There’s a sense of anticipation; something’s clearly about to happen in this photograph.
Whether it’s anything to do with who or what the group of men are watching over the photographer’s shoulder, we’ll perhaps never know. But Margaret Bolt, who has lived in High Bickington for many years, suspects they may simply be waiting for more tables to arrive.
She knows who the men are; from left to right it’s William (Bill) Norman, Herbert Pidler, Tom Courtney, John Tucker, Bill Underhill and Wilfrid Mardon.
Margaret says they were all members of The Athletic Club, an ongoing concern in the village and they were probably part of a working party for the day’s activities, a tea party to celebrate the Queen’s silver jubilee on June 6, 1977.
She also has an inkling as to who hung up the carefully placed bunting in the background. “Jim Winter used to measure it exactly,” she recalls. “It could be his work.”
The photo is taken outside the village post office, which is still there today; in fact the scene hasn’t changed much at all and royal events are still celebrated in the village, although any street parties normally take place in the adjoining street around the corner.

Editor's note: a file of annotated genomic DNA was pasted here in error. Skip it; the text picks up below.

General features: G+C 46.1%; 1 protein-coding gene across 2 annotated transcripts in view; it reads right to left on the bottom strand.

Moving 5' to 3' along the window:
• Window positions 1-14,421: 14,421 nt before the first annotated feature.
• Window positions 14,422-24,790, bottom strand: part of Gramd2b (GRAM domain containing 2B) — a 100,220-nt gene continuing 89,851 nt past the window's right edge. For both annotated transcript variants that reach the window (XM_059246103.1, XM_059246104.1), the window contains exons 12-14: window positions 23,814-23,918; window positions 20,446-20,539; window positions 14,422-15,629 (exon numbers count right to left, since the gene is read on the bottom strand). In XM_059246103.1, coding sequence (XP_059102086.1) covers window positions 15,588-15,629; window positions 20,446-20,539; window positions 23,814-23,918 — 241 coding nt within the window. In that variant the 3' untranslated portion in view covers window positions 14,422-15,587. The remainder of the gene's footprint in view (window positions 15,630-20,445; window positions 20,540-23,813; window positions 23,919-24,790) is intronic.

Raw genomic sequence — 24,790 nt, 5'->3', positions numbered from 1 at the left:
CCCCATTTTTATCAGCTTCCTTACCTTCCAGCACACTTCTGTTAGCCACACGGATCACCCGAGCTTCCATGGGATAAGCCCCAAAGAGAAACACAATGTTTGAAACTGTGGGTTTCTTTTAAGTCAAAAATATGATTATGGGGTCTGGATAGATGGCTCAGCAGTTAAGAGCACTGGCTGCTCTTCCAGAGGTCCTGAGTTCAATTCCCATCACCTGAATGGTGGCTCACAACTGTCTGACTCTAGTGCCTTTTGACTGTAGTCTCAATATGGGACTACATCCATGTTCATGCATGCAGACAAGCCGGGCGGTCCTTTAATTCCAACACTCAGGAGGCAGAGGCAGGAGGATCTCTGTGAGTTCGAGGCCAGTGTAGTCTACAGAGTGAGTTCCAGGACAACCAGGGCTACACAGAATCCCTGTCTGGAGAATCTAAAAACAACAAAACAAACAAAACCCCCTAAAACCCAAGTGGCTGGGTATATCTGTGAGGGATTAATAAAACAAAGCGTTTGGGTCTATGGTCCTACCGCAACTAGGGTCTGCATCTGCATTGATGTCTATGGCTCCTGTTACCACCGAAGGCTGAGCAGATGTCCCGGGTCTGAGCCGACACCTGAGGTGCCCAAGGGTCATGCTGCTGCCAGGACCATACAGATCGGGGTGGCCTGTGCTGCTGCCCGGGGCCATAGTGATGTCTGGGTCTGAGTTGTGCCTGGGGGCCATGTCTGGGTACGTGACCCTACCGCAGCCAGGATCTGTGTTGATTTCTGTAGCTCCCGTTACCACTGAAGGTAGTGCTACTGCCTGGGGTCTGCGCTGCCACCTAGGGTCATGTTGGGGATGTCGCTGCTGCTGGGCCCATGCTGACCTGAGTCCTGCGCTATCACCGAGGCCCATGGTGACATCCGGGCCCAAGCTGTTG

There is one very noticeable difference however, and that’s how the men are dressed. They may well have set up the tables; but they don’t appear in jeans or casual clothes. Every one is in a jacket and trousers, with ties and polished shoes.
“They’d have had a best suit and next best suit,” says Margaret. She explains that they wouldn’t have bought casual clothes. A best suit would finish up as working clothes, and if it didn’t fit you anymore then someone else would have it. And people wore waistcoats, “it was somewhere to keep their watches”, she says.
The photo was taken in June and the trees are in full leaf, but is it a warm day? Does the picture make us think of summer? And how many June event photos taken in recent years would show an equally unseasonable portrait of an English summer.